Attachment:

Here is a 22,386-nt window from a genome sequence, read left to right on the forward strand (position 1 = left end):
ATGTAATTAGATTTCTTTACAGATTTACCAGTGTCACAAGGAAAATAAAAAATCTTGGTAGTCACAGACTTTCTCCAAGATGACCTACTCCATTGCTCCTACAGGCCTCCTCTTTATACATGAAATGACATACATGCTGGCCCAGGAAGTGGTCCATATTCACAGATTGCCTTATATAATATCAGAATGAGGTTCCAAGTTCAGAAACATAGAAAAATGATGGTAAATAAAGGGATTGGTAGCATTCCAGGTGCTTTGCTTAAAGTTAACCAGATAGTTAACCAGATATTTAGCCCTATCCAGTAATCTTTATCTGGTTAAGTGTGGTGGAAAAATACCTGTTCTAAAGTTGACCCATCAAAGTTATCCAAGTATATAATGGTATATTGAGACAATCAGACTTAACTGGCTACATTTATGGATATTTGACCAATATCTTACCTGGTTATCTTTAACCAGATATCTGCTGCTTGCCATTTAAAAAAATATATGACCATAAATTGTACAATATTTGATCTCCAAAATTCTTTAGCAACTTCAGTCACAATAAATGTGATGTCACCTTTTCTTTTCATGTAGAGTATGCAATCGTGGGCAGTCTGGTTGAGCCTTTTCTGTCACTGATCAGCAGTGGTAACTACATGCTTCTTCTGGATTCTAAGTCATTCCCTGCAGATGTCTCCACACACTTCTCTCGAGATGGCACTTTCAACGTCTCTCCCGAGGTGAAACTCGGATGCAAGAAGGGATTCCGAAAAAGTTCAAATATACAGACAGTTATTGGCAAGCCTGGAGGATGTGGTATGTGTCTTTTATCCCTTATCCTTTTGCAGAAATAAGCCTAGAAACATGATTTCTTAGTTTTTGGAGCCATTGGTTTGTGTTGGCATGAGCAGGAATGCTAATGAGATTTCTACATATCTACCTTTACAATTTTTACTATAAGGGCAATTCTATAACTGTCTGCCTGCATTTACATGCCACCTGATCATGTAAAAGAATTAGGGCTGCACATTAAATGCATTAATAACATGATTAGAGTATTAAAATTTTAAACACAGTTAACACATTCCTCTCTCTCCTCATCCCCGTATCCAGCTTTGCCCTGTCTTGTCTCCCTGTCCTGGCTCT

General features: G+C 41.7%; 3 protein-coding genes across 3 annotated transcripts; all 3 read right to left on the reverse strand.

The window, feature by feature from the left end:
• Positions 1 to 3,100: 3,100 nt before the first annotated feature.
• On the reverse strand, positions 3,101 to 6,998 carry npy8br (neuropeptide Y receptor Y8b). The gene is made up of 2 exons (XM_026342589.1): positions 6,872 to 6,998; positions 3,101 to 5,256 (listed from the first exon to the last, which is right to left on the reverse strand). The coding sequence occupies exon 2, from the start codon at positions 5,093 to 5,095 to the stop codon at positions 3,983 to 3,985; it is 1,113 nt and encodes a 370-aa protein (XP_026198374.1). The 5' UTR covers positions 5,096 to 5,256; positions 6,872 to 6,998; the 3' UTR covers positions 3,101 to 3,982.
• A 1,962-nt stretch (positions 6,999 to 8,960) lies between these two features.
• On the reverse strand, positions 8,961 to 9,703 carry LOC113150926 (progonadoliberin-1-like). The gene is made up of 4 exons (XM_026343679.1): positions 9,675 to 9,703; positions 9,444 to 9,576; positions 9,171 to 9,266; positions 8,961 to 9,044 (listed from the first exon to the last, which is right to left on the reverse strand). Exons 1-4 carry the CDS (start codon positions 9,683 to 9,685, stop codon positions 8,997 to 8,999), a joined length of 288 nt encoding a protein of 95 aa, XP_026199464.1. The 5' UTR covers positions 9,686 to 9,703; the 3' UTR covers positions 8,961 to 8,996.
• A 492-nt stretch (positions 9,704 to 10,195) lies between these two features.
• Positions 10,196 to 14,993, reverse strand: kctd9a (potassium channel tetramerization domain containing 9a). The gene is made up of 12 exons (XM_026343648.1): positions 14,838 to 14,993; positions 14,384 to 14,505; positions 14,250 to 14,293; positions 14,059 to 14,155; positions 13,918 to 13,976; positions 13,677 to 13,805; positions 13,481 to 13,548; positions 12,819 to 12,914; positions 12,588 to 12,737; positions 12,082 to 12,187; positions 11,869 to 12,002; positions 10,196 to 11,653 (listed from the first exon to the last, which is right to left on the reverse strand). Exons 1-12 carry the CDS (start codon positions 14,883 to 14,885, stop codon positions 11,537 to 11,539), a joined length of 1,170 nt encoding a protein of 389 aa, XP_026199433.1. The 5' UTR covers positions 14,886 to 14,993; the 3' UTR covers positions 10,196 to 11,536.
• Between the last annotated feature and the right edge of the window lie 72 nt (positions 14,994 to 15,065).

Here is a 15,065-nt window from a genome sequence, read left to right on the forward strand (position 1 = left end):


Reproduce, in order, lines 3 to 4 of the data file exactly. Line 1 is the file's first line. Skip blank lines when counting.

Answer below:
General features: G+C 41.7%; 3 protein-coding genes across 3 annotated transcripts; all 3 read right to left on the reverse strand.

The window, feature by feature from the left end: